Australia in India 2017 March 9, 2017

BCCI withdraws complaint against Australia

ESPNcricinfo staff
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Play 02:16
Sydney then, Bengaluru now

The BCCI has withdrawn the complaint against Steven Smith and Peter Handscomb hours after lodging it with the ICC, as the aftermath of the Bengaluru Test continued to unfold at a rapid pace.* A joint statement after the two board CEOs met constituted the second statement of peace in two days, after the ICC had said on Wednesday that it was not going to pursue the DRS controversy further.

That, it is understood, came after the ICC had studied match footage and the evidence available before deciding to not press any charges against any of the Australia players or Virat Kohli. This was communicated to both the boards, who wanted the ICC to initiate proceedings. The BCCI wanted an investigation into their allegations that Australia sought dressing-room assistance on DRS reviews, and CA wanted action against Kohli who had made public accusations that Australia systemically manipulated DRS protocols.

The incident occurred on the final day of the Test, when Smith looked towards the dressing room after having chatted with non-striker Handscomb when given out lbw in a tense chase, apparently for clues on whether to review the call or not. Umpire Nigel Llong intervened immediately, and sent Smith on his way. In his post-match conference, Smith put his actions down to a "brain fade". Kohli disagreed with that, saying Australia took help from their dressing room on at least three occasions before making their mind up on DRS reviews in the Test. Kohli said he had made the umpires aware of the matter on two occasions before the third one played out in full view.

Incidentally, the other two incidents that Kohli spoke of were not even part of the complaint that the BCCI CEO Rahul Johri lodged on Thursday. Under the DRS protocols, the Smith incident was already dealt with when he was not allowed to communicate with his dressing room. Had he then sought a review, it would have been disallowed.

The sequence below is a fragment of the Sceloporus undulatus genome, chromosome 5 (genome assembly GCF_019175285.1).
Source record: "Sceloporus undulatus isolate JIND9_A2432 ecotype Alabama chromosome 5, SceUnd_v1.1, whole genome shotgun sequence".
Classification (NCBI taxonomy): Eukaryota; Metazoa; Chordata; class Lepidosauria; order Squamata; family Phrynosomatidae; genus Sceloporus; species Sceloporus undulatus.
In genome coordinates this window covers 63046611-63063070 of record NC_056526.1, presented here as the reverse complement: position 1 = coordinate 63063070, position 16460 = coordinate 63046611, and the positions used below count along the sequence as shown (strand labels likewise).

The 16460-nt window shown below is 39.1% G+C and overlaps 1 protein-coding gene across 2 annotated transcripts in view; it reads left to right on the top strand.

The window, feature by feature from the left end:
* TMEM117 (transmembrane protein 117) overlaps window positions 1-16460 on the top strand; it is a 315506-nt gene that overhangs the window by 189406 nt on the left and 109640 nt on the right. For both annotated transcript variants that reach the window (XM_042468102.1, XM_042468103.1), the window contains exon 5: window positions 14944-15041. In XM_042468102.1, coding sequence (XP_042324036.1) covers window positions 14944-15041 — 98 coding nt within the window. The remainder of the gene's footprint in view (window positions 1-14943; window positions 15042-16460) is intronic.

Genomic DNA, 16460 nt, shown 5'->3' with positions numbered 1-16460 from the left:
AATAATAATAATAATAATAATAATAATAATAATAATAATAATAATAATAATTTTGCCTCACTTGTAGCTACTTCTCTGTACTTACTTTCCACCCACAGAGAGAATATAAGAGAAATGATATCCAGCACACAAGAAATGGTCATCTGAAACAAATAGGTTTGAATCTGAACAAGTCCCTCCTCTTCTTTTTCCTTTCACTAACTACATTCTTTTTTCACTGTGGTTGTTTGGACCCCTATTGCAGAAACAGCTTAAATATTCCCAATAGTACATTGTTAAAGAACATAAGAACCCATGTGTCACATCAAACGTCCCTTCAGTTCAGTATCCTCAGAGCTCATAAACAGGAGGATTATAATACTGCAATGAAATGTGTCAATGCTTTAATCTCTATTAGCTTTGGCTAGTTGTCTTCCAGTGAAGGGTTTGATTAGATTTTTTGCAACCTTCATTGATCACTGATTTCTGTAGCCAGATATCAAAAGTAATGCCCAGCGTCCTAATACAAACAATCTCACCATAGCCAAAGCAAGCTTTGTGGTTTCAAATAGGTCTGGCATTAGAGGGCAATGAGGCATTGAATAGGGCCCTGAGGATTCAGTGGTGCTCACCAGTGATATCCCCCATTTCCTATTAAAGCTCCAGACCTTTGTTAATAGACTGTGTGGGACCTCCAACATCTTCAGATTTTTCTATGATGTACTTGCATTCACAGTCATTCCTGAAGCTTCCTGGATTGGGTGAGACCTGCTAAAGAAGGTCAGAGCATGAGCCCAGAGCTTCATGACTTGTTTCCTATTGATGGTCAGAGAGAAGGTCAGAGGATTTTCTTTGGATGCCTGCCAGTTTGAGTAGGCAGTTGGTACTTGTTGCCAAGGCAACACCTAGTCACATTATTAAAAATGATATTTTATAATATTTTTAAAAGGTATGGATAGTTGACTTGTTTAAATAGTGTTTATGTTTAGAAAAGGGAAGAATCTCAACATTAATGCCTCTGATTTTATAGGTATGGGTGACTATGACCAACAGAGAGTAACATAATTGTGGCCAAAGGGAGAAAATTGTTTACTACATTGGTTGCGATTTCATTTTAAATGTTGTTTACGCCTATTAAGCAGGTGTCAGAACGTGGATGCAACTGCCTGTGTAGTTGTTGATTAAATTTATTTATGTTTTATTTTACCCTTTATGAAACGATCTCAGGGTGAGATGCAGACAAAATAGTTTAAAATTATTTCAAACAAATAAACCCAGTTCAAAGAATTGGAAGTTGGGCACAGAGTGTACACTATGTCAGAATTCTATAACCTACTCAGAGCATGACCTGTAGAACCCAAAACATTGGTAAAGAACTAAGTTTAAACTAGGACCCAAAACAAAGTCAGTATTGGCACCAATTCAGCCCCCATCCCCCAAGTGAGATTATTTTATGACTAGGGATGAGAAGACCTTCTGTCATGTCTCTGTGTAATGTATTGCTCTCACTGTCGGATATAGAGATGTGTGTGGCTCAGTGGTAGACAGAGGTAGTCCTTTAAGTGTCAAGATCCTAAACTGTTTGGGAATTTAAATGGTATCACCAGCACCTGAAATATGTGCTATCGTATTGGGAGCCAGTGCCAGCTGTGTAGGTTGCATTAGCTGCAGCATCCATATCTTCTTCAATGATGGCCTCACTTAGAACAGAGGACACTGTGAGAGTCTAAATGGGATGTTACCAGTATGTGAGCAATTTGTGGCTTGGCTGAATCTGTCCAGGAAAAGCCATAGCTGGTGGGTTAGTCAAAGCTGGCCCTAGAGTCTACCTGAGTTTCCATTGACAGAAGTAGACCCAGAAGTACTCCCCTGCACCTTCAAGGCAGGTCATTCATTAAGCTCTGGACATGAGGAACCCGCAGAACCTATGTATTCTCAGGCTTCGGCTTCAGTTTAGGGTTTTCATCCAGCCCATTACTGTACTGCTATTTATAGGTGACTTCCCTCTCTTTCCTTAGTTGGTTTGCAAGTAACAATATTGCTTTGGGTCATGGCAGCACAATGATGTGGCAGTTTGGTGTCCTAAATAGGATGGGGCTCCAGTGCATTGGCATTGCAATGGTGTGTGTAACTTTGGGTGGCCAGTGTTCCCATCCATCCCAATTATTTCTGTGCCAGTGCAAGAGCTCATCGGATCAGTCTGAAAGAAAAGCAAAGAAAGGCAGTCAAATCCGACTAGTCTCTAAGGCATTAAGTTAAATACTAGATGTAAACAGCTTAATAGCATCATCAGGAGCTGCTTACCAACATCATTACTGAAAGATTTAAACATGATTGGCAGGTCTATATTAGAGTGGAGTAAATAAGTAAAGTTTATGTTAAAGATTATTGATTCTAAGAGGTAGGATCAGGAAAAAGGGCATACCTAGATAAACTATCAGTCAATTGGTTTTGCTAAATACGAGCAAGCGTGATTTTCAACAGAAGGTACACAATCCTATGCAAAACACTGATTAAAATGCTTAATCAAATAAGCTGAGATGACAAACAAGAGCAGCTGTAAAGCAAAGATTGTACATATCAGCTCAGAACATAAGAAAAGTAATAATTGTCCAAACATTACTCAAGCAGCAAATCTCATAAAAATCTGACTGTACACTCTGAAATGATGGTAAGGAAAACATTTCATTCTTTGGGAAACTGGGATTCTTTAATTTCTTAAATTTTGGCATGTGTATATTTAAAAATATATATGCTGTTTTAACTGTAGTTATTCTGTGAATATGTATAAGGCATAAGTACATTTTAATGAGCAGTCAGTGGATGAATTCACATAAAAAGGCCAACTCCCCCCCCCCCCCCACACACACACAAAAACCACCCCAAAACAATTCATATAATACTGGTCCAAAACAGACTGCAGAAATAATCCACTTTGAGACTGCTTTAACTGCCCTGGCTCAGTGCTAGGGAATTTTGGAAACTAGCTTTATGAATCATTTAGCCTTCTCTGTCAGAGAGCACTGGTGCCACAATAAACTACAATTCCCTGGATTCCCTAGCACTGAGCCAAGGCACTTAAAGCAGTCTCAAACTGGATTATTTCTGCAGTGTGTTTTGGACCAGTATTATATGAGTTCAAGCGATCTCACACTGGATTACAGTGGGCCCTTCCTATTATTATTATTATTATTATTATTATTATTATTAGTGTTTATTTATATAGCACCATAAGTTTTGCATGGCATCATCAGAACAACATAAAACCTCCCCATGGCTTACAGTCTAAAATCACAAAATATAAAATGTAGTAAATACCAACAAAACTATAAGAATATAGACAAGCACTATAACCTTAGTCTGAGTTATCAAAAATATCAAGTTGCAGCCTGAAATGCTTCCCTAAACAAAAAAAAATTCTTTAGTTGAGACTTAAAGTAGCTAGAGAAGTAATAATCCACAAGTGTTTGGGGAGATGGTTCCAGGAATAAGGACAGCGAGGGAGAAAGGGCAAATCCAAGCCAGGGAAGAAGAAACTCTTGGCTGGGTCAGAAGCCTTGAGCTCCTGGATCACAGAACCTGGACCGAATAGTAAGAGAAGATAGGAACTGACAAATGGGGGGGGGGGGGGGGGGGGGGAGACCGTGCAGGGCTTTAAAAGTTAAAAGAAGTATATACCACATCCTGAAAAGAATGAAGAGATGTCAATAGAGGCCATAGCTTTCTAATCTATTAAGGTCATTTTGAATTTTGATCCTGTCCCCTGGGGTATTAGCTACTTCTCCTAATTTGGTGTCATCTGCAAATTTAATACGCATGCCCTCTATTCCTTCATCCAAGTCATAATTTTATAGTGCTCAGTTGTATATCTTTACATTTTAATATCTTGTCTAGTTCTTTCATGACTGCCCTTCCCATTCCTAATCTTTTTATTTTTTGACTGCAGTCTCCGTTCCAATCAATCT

The BCCI, though, pushed for a charge for a level 2 offence under the ICC code of conduct, contending that Smith and Handscomb had acted against the spirit of cricket. To prove Smith and Handscomb had violated the spirit of cricket, the BCCI would have to prove intent, for which there is no evidence available. Handscomb had already tweeted an explanation for the incident saying he had asked Smith to look up because he didn't know the playing conditions.

Once the ICC received this complaint, it spoke to Johri and CA CEO James Sutherland, who were both present in Mumbai, and impressed upon them that the charge BCCI wanted to press was near impossible to prove. The drama ended late in the night, when the joint statement was released at 11.28pm.

It said: "The BCCI will withdraw the complaint filed with ICC with an expectation that the two captains will meet prior to the Ranchi Test and commit to lead their teams by example and play the rest of the series, in the right spirit, demonstrating that the players from both teams are true ambassadors for their respective countries."